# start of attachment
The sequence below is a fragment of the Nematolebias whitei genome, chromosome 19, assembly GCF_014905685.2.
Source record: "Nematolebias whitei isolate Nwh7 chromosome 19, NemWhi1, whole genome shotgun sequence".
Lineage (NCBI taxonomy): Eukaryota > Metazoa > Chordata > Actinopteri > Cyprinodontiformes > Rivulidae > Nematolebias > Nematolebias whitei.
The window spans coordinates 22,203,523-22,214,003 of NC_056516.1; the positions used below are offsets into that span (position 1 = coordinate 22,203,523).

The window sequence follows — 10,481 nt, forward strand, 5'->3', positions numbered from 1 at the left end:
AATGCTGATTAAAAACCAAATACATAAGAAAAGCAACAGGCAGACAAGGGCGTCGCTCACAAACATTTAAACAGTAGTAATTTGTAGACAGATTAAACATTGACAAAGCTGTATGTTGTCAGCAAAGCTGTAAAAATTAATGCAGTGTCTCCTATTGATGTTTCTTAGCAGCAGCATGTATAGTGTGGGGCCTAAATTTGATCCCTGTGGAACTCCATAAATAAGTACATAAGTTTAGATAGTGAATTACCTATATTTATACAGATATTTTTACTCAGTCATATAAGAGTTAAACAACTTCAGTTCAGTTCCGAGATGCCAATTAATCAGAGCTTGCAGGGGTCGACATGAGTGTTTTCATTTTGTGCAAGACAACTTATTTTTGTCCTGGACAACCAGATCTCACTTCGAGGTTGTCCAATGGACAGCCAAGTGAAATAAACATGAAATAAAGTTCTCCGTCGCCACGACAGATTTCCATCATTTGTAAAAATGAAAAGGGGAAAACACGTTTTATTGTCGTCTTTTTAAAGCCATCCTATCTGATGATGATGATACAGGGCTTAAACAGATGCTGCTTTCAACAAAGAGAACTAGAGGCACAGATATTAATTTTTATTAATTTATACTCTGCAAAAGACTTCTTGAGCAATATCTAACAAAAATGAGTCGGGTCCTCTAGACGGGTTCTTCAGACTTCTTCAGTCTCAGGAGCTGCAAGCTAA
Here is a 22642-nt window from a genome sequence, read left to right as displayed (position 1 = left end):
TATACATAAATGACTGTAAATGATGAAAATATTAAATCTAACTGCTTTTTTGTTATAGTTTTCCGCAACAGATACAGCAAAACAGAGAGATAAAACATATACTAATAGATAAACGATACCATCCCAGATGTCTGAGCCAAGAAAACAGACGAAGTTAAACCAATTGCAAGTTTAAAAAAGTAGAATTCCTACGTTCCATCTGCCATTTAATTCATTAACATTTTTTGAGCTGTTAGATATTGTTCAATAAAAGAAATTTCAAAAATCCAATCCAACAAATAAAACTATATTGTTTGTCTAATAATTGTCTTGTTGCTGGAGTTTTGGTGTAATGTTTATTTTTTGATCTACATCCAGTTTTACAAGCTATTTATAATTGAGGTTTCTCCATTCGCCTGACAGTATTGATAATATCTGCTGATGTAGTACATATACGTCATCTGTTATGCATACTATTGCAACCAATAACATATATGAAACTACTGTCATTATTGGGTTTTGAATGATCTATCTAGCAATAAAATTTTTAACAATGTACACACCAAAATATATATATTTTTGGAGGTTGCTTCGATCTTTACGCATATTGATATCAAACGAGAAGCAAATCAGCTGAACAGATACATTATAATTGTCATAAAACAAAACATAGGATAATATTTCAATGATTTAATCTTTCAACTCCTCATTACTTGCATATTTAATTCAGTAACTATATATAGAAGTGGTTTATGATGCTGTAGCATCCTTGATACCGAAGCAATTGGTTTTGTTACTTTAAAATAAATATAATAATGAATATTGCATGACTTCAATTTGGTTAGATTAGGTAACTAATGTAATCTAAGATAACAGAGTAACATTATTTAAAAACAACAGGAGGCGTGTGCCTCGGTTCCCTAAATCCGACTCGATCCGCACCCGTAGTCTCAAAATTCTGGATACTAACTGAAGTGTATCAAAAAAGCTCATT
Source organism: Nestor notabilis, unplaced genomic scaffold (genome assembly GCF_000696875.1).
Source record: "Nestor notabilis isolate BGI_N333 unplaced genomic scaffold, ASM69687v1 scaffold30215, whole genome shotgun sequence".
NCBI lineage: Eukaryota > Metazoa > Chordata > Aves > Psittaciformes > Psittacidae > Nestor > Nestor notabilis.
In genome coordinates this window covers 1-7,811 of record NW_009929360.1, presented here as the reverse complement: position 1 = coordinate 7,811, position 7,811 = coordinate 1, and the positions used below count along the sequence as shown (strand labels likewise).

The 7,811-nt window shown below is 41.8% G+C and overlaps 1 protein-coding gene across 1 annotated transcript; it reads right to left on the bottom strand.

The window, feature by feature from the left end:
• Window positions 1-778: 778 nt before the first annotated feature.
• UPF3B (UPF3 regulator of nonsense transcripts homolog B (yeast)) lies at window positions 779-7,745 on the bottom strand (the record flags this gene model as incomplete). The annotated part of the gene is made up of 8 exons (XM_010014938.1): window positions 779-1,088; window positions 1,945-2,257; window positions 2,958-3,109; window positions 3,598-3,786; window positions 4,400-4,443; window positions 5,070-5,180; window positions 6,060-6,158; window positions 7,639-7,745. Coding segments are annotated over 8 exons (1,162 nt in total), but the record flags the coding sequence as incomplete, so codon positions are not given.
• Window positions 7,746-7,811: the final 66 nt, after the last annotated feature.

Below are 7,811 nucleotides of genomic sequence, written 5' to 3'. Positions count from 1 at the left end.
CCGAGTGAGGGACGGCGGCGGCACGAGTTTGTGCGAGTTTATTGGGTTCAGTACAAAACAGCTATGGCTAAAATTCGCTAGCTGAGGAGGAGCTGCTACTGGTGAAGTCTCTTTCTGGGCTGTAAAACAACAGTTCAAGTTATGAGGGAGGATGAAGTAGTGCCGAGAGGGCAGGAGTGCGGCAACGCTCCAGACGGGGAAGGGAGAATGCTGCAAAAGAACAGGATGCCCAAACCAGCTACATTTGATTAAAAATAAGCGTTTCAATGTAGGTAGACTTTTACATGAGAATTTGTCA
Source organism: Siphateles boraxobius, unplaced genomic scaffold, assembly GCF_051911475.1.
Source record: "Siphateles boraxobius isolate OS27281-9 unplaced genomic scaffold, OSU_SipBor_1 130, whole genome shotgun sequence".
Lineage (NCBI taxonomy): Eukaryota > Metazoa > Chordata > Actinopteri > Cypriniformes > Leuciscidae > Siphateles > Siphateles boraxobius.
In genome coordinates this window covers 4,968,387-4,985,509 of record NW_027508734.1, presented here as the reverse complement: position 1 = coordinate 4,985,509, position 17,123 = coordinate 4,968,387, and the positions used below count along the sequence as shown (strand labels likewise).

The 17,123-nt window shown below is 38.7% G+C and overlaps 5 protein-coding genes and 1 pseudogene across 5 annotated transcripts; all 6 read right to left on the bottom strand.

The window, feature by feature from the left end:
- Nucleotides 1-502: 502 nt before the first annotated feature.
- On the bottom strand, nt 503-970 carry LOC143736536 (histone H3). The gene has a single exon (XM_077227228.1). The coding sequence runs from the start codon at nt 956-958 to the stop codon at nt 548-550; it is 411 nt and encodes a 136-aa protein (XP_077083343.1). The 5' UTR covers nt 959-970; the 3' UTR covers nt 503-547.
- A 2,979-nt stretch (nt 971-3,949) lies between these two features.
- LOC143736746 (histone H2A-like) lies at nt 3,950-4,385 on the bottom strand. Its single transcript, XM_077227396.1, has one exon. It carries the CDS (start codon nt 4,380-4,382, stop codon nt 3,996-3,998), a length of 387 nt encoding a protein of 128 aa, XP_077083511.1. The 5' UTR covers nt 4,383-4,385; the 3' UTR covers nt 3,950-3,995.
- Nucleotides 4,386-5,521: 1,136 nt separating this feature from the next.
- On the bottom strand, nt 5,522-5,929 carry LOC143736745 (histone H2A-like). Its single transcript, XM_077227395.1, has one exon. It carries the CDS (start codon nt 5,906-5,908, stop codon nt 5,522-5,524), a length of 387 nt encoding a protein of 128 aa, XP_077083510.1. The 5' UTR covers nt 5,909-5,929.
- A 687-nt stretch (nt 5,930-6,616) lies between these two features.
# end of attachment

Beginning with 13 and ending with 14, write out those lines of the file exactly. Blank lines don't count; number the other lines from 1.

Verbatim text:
The 7,811-nt window shown below is 41.8% G+C and overlaps 1 protein-coding gene across 1 annotated transcript; it reads right to left on the bottom strand.

The window, feature by feature from the left end: